To cover customers’ need for accuracy and productivity, Dental Wings 3D printers is available in three models: D20, D30, and D40. The D20 is touted as a compact solution for use in small labs and dental clinics. Dental Wings offers the D30 and D40 models’ power and flexibility to optimize productivity. All offer high-level precision and aesthetic dental products made from certified and bio-compatible materials.

Researchers Close to Identifying Crucial Gene for Human Cleft Lip and Palate

Posted on March 22, 2017

A group of researchers has found that three siblings born with cleft lip and palate share a common gene mutation associated with the birth defect.

The gene intraflagellar transport 88 (IFT88) ensures transportation antennae (cilia) on embryonic cells travel to the right place, enabling the development of cartilage, bone and smooth muscle in the face and skull.

"Finding this birth defect in every single child in a family is like catching lightning in a bottle because it allowed us to pinpoint the gene mutation that is probably responsible," said Yang Chai, senior author of the study and director of the Center for Craniofacial Molecular Biology at the Herman Ostrow School of Dentistry of USC. "Our finding that the gene IFT88 is involved in cleft lip and palate is unlikely to be mere coincidence."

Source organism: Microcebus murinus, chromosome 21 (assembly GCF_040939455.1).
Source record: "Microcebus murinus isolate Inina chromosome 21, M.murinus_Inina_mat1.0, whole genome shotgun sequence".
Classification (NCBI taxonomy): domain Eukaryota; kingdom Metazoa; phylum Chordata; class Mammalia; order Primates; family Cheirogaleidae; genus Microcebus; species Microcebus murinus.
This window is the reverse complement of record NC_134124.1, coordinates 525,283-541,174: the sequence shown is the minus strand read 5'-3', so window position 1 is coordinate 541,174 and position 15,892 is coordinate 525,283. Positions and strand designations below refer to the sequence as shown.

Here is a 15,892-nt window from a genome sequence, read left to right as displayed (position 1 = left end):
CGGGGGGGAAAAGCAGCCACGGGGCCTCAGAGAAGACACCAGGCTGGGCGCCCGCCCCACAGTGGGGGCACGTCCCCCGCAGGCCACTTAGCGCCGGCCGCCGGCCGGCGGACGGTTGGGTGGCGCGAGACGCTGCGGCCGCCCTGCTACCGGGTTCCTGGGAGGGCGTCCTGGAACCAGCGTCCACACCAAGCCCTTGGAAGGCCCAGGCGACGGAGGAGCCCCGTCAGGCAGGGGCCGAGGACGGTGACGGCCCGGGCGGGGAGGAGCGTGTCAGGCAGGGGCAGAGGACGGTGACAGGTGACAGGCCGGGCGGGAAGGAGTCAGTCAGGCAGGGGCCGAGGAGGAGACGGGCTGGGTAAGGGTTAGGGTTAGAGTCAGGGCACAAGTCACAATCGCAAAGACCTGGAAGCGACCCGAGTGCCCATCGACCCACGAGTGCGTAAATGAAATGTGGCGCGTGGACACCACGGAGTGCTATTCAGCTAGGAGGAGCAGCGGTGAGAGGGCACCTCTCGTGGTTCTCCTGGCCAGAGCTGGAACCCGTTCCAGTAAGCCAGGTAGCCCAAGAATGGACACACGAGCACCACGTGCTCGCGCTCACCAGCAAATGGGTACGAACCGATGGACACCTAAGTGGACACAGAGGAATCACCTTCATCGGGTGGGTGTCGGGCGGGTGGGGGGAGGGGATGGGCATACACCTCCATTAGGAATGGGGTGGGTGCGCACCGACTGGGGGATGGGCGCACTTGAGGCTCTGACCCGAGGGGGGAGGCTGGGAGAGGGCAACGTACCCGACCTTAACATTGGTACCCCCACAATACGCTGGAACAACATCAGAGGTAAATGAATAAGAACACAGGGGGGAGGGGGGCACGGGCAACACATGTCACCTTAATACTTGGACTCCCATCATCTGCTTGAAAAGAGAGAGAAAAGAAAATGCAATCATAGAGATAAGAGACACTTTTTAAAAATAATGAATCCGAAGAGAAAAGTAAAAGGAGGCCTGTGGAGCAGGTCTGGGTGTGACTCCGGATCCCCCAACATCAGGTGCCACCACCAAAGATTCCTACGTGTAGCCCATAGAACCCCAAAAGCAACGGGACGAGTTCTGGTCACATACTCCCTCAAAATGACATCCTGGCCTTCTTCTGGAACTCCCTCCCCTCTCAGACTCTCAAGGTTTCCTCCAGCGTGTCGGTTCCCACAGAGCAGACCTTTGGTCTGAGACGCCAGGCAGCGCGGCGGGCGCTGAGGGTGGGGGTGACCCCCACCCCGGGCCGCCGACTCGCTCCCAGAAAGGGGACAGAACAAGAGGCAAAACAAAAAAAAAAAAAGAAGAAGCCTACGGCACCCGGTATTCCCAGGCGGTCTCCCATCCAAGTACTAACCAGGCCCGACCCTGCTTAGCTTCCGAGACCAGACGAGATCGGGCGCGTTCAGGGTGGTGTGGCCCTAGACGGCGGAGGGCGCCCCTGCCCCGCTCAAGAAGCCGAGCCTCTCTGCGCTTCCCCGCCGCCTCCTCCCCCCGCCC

However, because this study involved only three children, Chai said more investigation is needed to find a causal relationship.

The study -- a collaborative effort between the Ostrow School of Dentistry, the Keck School of Medicine of USC, Children's Hospital Los Angeles and the nonprofit Operation Smile -- was published in the journal Human Molecular Genetics in January.

Operation Smile, an international nonprofit that provides free facial surgeries in developing countries, found and provided support to three siblings -- two boys and a girl -- in Mexico who were born with cleft lip and palate. Their mother did not have the congenital disorder, but their father did. Surgeons at CHLA repaired the orofacial abnormality.

In America, cleft lip and palate is the most common birth defect, according to data from the Centers for Disease Control and Prevention. An estimated 7,000 children are born with cleft lip and palate every year.